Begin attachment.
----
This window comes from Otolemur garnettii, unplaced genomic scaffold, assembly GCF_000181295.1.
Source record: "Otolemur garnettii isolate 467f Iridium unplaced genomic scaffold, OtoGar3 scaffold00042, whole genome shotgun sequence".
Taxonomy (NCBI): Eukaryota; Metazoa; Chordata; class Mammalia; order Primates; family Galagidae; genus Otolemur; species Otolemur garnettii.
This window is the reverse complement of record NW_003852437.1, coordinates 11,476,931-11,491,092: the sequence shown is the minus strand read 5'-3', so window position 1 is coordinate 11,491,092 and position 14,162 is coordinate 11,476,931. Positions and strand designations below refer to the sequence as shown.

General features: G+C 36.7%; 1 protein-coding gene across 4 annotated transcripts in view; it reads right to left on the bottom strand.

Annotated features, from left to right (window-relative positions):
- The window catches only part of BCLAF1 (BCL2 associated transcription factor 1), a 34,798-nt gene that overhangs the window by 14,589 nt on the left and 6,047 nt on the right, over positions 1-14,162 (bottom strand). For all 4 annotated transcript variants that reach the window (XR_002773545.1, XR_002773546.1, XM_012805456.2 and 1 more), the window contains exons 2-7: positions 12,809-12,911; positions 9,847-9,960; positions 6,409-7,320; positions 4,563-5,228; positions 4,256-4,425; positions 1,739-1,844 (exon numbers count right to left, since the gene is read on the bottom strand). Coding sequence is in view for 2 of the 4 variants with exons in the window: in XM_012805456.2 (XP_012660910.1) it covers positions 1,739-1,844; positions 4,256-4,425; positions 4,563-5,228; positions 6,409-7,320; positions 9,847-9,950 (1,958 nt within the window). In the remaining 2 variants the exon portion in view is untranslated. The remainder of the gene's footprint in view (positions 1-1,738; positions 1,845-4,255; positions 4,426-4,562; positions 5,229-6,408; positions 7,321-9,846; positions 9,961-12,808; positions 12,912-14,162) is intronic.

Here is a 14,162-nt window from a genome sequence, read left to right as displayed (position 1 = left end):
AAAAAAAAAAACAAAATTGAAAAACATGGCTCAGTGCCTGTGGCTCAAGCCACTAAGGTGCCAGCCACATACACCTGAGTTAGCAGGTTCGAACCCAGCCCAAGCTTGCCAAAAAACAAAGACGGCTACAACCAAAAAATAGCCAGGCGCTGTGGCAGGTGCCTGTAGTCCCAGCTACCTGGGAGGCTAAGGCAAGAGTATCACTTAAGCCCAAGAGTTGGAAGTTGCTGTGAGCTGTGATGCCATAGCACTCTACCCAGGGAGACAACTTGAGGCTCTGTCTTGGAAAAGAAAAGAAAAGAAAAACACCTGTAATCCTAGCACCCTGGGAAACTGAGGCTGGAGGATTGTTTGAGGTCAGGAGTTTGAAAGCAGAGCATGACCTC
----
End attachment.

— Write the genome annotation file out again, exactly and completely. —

This window comes from Otolemur garnettii, unplaced genomic scaffold, assembly GCF_000181295.1.
Source record: "Otolemur garnettii isolate 467f Iridium unplaced genomic scaffold, OtoGar3 scaffold00042, whole genome shotgun sequence".
Taxonomy (NCBI): Eukaryota; Metazoa; Chordata; class Mammalia; order Primates; family Galagidae; genus Otolemur; species Otolemur garnettii.
This window is the reverse complement of record NW_003852437.1, coordinates 11,476,931-11,491,092: the sequence shown is the minus strand read 5'-3', so window position 1 is coordinate 11,491,092 and position 14,162 is coordinate 11,476,931. Positions and strand designations below refer to the sequence as shown.

General features: G+C 36.7%; 1 protein-coding gene across 4 annotated transcripts in view; it reads right to left on the bottom strand.

Annotated features, from left to right (window-relative positions):
- The window catches only part of BCLAF1 (BCL2 associated transcription factor 1), a 34,798-nt gene that overhangs the window by 14,589 nt on the left and 6,047 nt on the right, over positions 1-14,162 (bottom strand). For all 4 annotated transcript variants that reach the window (XR_002773545.1, XR_002773546.1, XM_012805456.2 and 1 more), the window contains exons 2-7: positions 12,809-12,911; positions 9,847-9,960; positions 6,409-7,320; positions 4,563-5,228; positions 4,256-4,425; positions 1,739-1,844 (exon numbers count right to left, since the gene is read on the bottom strand). Coding sequence is in view for 2 of the 4 variants with exons in the window: in XM_012805456.2 (XP_012660910.1) it covers positions 1,739-1,844; positions 4,256-4,425; positions 4,563-5,228; positions 6,409-7,320; positions 9,847-9,950 (1,958 nt within the window). In the remaining 2 variants the exon portion in view is untranslated. The remainder of the gene's footprint in view (positions 1-1,738; positions 1,845-4,255; positions 4,426-4,562; positions 5,229-6,408; positions 7,321-9,846; positions 9,961-12,808; positions 12,912-14,162) is intronic.

Here is a 14,162-nt window from a genome sequence, read left to right as displayed (position 1 = left end):
AAAAAAAAAAACAAAATTGAAAAACATGGCTCAGTGCCTGTGGCTCAAGCCACTAAGGTGCCAGCCACATACACCTGAGTTAGCAGGTTCGAACCCAGCCCAAGCTTGCCAAAAAACAAAGACGGCTACAACCAAAAAATAGCCAGGCGCTGTGGCAGGTGCCTGTAGTCCCAGCTACCTGGGAGGCTAAGGCAAGAGTATCACTTAAGCCCAAGAGTTGGAAGTTGCTGTGAGCTGTGATGCCATAGCACTCTACCCAGGGAGACAACTTGAGGCTCTGTCTTGGAAAAGAAAAGAAAAGAAAAACACCTGTAATCCTAGCACCCTGGGAAACTGAGGCTGGAGGATTGTTTGAGGTCAGGAGTTTGAAAGCAGAGCATGACCTC